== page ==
Writing a Lisp, Part 2: Symbols

November 1, 2016

Last time we added booleans and negative numbers to our interpreter. But booleans and negatives are kind of boring and we’ll certainly need more features for a full Lisp. So that brings us to symbols.

What is a symbol in Lisp? Well, it’s anything that can be used as a name. So things like hello, +, and my-god-you've-gotten-fat all work. Yes, with the quote.

I suppose we should add a new type constructor to lobject:

type lobject =
  | Fixnum of int
  | Boolean of bool
  | Symbol of string

And should probably handle reading it too:

(* This is slightly faster than Char.escaped and easier to read. *)
let stringOfChar c =
    String.make 1 c;;

let rec read_sexp stm =
  let is_symstartchar =
      let isalpha = function | 'A'..'Z'|'a'..'z' -> true
                             | _ -> false
      function | '*'|'/'|'>'|'<'|'='|'?'|'!'|'-'|'+' -> true
               | c -> isalpha c
  let rec read_symbol () =
      (* Not necessary, but it otherwise messes up highlighting *)
      let literalQuote = String.get "\"" 0 in
      let is_delimiter = function | '('|')'|'{'|'}'|';' -> true
                                  | c when c=literalQuote -> true
                                  | c -> is_white c
      let nc = read_char stm in
      if is_delimiter nc
      then let _ = unread_char stm nc in ""
      else stringOfChar nc ^ read_symbol ()
  eat_whitespace stm;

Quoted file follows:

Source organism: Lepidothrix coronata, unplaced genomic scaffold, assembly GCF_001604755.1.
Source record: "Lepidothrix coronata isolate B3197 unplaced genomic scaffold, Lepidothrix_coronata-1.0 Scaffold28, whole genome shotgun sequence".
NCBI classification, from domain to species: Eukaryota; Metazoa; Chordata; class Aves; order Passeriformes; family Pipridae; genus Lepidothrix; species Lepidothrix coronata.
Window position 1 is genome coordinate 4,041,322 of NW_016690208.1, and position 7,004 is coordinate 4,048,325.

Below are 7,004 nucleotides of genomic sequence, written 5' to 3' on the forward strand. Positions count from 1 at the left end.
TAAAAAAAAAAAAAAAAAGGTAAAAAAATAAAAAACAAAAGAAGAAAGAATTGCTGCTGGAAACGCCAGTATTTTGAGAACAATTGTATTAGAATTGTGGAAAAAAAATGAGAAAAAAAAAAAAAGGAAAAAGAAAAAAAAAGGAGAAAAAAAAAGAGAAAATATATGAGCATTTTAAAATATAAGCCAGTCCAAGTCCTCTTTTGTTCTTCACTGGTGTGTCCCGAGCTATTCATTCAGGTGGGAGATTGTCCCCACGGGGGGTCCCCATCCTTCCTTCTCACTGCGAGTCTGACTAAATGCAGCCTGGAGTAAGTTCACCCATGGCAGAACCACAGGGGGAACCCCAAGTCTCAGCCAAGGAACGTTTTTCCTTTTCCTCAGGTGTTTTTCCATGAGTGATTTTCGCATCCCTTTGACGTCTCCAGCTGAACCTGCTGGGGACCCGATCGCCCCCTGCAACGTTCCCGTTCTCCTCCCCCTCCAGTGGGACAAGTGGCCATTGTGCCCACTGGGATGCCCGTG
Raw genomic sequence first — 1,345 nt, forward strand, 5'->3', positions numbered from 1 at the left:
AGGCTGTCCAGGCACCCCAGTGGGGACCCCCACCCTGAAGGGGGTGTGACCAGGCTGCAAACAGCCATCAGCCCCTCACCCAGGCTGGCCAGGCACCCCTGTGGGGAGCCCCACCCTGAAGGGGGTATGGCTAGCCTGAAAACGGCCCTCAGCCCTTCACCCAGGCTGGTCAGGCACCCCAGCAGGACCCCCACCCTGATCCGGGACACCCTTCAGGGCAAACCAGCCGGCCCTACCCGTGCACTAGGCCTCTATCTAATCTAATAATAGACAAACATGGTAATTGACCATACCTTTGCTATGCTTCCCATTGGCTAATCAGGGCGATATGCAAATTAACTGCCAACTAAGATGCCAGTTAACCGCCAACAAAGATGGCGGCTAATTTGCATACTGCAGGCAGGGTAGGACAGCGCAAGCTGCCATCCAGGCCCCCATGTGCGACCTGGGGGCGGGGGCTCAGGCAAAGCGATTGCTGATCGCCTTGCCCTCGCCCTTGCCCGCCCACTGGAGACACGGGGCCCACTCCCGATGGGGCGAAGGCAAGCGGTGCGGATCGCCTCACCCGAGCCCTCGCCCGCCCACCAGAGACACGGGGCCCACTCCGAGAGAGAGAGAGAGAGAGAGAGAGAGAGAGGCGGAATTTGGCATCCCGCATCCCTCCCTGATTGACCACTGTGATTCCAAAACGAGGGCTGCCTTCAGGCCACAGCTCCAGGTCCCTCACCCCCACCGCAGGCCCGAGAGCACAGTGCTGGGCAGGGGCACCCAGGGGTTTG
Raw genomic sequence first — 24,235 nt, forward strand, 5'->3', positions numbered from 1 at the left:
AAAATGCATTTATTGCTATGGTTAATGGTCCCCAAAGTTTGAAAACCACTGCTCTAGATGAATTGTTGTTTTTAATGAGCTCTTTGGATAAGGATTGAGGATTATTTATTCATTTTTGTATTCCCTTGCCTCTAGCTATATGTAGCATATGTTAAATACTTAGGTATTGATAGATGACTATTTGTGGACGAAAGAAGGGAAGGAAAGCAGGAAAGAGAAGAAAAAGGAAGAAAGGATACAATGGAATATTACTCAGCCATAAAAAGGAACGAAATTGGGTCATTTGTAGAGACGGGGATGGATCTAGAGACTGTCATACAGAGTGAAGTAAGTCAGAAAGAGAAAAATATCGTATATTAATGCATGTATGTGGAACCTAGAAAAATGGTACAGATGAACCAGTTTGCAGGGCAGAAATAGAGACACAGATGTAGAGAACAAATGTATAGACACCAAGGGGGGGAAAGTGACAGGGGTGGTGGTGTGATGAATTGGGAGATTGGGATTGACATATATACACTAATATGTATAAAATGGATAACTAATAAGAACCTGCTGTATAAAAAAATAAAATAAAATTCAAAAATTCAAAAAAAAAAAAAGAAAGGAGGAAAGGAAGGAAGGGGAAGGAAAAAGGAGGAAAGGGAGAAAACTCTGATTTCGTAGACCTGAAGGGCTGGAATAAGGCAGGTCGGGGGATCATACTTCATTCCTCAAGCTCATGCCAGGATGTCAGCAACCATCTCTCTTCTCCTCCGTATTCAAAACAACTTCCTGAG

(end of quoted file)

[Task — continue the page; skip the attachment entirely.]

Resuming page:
let c = read_char stm in
  if is_symstartchar c
  then Symbol(stringOfChar c ^ read_symbol ())

It’s unfortunately a little bit more complicated because we would like to read a symbol until the next delimiter, without perhaps a specific pattern for what is in the symbol. So we should check for a valid symbol-starting character with is_symstartchar, then read a symbol with read_symbol.

read_symbol just concatenates characters until it hits a delimiter, then backs up one. And then we construct a new Symbol! Not so terrible.

Of course, if you try and run it like so:

$ ocaml 02_symbols.ml
File "02_symbols.ml", line 87, characters 4-107:
Warning 8: this pattern-matching is not exhaustive.
Here is an example of a value that is not matched:
Symbol _
> hello
Exception: Match_failure ("02_symbols.ml", 87, 4).

OCaml will complain because it doesn’t know how to print_sexp on a symbol. So it will try its best but when it encounters that case, the program crashes. We don’t want to crash on symbols (they will after all be vital), so let’s add a case to print_sexp:

let rec print_sexp e =
    match e with
    | Fixnum(v) -> print_int v
    | Boolean(b) -> print_string (if b then "#t" else "#f")
    | Symbol(s) -> print_string s

And that should work!

$ ocaml 02_symbols.ml
> hello
> +
> my-god-you've-gotten-fat
> ^C

Great – It prints everything out all nicely. Now that we have symbols, booleans, and ints, we can finally build up to collections of all of the above!

Download the code here if you want to mess with it.

Next up, lists.